The European Union is to bring forward its meeting to approve the coronavirus vaccine to next week amid public anger in Germany over the delay.
The European Medicines Agency (EMA) announced the move on Tuesday as Angela Merkel’s government faced a growing backlash over its insistence on waiting for EU approval.
A leading German economist warned the delay could cost thousands of lives, and the country’s highest-selling newspaper asked “Why the hell don’t we start vaccinating and saving lives?”
A full week after vaccinations began in the UK, the Pfizer-BioNTech vaccine is still waiting for approval in the country where it was developed, because Mrs Merkel’s government refuses to issue an urgent fast-track approval.
“We are not making an urgent approval, but a proper approval,” Jens Spahn, the German health minister, told a press conference. “We said from the start that we would do it on a European and not a national basis. ‘We’ is stronger than ‘me’.”
The EMA said its human medicines committee will now meet on Monday to complete approval for the vaccine “if possible”. It had previously been expected to meet on December 29. Mr Spahn hailed the meeting as “the first proper approval for the vaccine” and said he was optimistic Germany could begin giving it to the most vulnerable on Boxing Day.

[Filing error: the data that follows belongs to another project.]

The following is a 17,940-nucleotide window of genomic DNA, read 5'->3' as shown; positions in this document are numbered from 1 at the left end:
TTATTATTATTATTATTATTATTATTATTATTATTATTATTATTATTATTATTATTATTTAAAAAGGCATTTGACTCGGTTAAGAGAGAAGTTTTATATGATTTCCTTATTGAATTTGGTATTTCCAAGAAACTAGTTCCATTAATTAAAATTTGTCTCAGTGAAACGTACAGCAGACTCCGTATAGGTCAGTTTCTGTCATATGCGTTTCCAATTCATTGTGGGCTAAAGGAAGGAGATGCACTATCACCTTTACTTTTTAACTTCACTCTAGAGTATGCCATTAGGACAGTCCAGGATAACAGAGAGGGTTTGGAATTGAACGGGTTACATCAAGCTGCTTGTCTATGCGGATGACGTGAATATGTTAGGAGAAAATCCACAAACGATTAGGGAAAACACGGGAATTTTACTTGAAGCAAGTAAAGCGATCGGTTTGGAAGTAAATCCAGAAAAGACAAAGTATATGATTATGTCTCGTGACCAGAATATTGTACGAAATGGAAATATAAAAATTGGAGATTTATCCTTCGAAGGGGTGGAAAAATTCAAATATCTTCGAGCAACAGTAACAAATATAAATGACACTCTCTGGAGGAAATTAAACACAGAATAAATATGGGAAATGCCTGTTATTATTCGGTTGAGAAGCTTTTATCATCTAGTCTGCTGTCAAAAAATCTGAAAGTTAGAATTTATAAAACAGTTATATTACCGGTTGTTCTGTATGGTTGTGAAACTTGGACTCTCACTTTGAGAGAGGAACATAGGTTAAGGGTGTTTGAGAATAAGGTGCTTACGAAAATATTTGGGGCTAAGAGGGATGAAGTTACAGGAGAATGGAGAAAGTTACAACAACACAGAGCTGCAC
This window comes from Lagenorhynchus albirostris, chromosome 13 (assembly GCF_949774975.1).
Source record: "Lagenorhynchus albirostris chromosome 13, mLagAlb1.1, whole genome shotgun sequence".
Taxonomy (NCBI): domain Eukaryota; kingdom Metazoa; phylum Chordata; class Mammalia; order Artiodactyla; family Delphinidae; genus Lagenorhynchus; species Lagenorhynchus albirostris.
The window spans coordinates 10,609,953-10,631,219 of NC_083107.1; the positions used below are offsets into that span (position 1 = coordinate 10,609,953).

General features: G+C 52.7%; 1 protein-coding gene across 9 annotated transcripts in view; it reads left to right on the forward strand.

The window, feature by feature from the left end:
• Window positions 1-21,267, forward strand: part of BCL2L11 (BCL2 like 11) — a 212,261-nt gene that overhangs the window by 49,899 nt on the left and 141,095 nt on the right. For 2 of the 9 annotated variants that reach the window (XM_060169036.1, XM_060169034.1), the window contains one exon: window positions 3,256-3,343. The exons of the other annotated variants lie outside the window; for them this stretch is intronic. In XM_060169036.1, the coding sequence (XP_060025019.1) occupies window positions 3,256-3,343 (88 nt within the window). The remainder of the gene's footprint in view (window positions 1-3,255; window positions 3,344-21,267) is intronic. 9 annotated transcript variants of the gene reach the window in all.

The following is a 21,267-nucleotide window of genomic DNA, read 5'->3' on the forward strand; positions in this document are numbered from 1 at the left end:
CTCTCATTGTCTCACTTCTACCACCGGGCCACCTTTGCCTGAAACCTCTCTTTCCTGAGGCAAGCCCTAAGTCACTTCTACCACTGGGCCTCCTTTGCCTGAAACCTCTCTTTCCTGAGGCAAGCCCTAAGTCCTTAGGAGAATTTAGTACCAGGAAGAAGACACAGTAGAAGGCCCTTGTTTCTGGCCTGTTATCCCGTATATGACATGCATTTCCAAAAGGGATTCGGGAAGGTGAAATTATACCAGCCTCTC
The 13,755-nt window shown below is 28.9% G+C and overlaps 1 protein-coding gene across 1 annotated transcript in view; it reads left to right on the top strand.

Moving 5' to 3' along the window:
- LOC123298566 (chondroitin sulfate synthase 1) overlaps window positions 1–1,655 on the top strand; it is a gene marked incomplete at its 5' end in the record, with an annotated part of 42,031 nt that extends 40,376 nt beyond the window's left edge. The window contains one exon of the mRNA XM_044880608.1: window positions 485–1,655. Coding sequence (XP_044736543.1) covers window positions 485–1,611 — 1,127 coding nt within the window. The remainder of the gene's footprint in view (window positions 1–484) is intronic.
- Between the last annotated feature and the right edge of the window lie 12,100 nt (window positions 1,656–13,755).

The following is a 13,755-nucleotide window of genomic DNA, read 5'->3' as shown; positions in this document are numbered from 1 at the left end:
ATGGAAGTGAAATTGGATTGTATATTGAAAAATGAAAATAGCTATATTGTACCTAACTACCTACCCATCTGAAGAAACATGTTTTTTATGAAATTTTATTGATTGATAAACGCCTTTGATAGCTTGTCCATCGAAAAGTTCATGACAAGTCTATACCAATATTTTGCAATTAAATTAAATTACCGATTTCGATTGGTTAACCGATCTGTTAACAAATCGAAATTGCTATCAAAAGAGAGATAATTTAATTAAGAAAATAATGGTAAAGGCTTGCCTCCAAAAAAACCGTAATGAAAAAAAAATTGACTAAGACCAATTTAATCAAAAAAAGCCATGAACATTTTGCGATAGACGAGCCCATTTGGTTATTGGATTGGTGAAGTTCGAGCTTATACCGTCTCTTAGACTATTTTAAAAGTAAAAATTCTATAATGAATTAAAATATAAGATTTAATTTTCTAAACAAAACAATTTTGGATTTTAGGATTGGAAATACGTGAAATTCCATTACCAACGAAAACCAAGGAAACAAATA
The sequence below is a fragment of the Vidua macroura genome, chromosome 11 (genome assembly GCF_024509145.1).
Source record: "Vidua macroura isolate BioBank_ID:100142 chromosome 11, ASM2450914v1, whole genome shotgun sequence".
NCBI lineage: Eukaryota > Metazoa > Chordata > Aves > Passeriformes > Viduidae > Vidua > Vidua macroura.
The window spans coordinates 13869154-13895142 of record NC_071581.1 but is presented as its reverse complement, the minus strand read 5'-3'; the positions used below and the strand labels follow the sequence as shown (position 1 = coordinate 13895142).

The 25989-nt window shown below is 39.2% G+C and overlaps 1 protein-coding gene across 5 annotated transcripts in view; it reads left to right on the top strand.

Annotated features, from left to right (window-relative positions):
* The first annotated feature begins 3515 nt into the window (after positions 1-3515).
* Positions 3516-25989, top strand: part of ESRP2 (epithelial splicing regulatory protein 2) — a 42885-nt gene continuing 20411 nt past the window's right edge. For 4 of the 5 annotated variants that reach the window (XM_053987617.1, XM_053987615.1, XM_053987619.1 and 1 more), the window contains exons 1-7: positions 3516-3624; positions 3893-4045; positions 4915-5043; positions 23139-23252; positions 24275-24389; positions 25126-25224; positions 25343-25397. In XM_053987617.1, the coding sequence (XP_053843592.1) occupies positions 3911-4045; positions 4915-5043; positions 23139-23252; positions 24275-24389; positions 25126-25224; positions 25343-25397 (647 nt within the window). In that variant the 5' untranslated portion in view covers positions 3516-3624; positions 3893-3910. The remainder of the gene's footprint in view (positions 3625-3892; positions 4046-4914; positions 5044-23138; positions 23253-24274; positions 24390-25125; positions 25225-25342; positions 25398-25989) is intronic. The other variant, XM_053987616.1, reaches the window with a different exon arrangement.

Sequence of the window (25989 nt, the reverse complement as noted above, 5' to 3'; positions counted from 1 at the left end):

But it remains to be seen whether that will be enough to assuage German public opinion. With the country set to go into full lockdown on Wednesday, public patience is wearing thin.
When Britain became the first Western country to approve the vaccine German politicians dismissed it as a Brexit stunt. But two weeks later the UK has been followed by the US, Canada, Mexico and Saudi Arabia, while Germany is still waiting for a vaccine that was developed by two German scientists.
“It’s just beyond belief,” Bild newspaper wrote in an editorial. “The world is celebrating the Biontech vaccine developed in Germany. Yet Britain, Canada and the USA have started vaccinating — and we are standing and gawping.”
“All in all, the German vaccination nonsense will cost around 15,000 lives,” Prof Paul Welfens, an economist at Wuppertal university, told Bild. He accused Mrs Merkel’s government of a “strangely arrogant” policy in refusing to approve the vaccine weeks after the UK.
The EU is taking so long because the EMA is obliged to go through standard procedures. It is up to individual member states to issue more urgent approvals, but Germany has refused on the grounds it could undermine public confidence in the vaccine.
Prof Welfens also accused Mrs Merkel’s government of risking German lives by not ordering enough vaccine doses and called for the current distribution plan to be ditched in favour of a “turbo” bid to vaccinate the whole country within 90 days.
Under current plans the vaccine will be given in a series of stages, with the elderly and most vulnerable receiving it first. Mr Spahn has said he expects up to 60 per cent of Germans to be vaccinated by the end of next summer, but the least at risk may have to wait until 2022.